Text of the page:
FOXBOROUGH - Tunnel vision and focused thinking are fundamental traits of goal scorers such as Taylor Twellman.
But Twellman had a chance to expand his vision yesterday as he lined up next to fellow striker Pat Noonan in central defense during a 25-minute Revolution scrimmage.
Coach Steve Nicol devised a lighthearted workout, with players wearing jerseys of their favorite players and switching positions, the team practicing outside Gillette Stadium for the last time before traveling to Washington, D.C., for Sunday's MLS Cup game against Houston.
"We won't be doing it again soon," Nicol said. "We'll get our serious head back on and get ready for Sunday."
Asked if he was concerned about Twellman being injured in the session, Nicol replied, "He has as much chance of being kicked by a center back as he does by another forward."
Twellman's mood usually reflects his recent goal-scoring exploits. And he is certainly in good spirits, having scored 23 goals in all competitions this season, including both Revolution playoff goals as they have eliminated New York and Chicago.
Since returning to the United States from Germany in 2002, Twellman has generally been the personification of optimism. Twellman's time in Germany, with TSV 1860 Munich, was a humbling experience, and his return to MLS was further humiliating as he signed for the league minimum salary.
But Twellman turned out to be one of the league's best bargains, and early this year, he was finally rewarded with a contract worth the league maximum, nearly $400,000 annually with incentives.
Twellman's bicycle-kick score in a 1-0 win over Chicago Thursday was his 100th goal in 176 MLS playoff and regular-season matches. And the pure joy Twellman displayed in celebrating - a long run to the Revolution bench to embrace Nicol - was an excellent advertisement for the game, maybe even better than the spectacular goal.
"I played attacking midfield growing up," Twellman said. "When I went to 1860, they put me at right back for the first six months. That was a culture shock for me. Then one of their forwards got hurt and I went back to playing forward."
There were few positives in Twellman's Bundesliga experience, aside from a lucrative contract. Twellman's German heritage didn't help much, though he was able to easily learn the language.
Twellman might have understood the Germans, but they did not understand him. They used the best US-born goal scorer in modern history as a defender, and then, shortly after Sept. 11, 2001, the gulf in comprehension widened as Twellman decided to wear a black armband when he played.
Twellman was initially supported by one teammate, but he soon became isolated. At that point, Twellman knew he would be returning home, even though German clubs would soon follow his lead in commemorating the terrorist attacks.
Twellman knew he made the right move as former Revolution coach Fernando Clavijo selected him in the MLS draft, and when the team went to training camp in Aguas de Lindoia, a small resort town in Brazil's Sao Paulo state, he was reunited with Steve Ralston, another St. Louisian.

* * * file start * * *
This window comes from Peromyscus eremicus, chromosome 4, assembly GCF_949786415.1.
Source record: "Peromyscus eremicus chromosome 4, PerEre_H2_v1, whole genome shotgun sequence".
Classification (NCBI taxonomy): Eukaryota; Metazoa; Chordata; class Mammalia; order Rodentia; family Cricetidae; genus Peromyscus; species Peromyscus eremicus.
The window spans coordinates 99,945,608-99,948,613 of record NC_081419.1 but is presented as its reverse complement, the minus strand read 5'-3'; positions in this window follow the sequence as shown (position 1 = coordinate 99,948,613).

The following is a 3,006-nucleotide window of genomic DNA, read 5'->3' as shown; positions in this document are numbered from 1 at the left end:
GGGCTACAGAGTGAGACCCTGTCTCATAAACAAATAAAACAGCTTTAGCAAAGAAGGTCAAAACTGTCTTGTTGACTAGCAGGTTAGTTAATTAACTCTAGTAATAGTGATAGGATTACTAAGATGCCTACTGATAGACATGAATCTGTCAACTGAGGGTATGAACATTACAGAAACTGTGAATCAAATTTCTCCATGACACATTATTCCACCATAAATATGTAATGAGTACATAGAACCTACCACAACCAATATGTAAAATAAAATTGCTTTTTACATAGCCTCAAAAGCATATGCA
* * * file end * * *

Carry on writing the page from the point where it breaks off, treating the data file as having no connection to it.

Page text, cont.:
In training yesterday, Twellman donned the shirt of Ralston's former club, Scott Gallagher, the rival of Twellman's Busch club.
"We talk about it all the time," Twellman said. "That first camp in Brazil, we were roommates, and we've been roommates ever since. Jay Heaps and Joe Franchino were there, too. It's been a fun run, but we've got to win one or we may not be talking to each other anymore."
Twellman credits Ralston's play on the right wing with helping him score as many goals as he has. Ralston moved into central midfield last month, but again provided the final pass for Twellman to convert the deciding goal against the Red Bulls. And Wells Thompson, Ralston's replacement on the right wing, sent in the cross that Twellman biked past two Chicago defenders and goalkeeper Matt Pickens.
"You can put Stevie Ralston at right back or center back and he is going to be a great player, most likely better than anyone else you could put there," Twellman said. "After six years of having him on the right, of course I miss him there. But it's hard to question what Stevie Nicol has done. As long as [Ralston] is on the field, I don't care where he is playing."
Twellman said the Revolution have learned not to become overly exuberant after scoring goals. Twellman's celebration after scoring against Chicago suggests otherwise, though he did tone down the run slightly, compared with his similar run in last year's MLS Cup.
But Twellman is far from losing the spontaneous enthusiasm that follows a goal.
"It's only Tuesday, and [Nicol] is doing a great job of letting the players be kids for a couple days," Twellman said. "When we get to D.C., we'll be serious."
Frank Dell'Apa can be reached at email@example.com.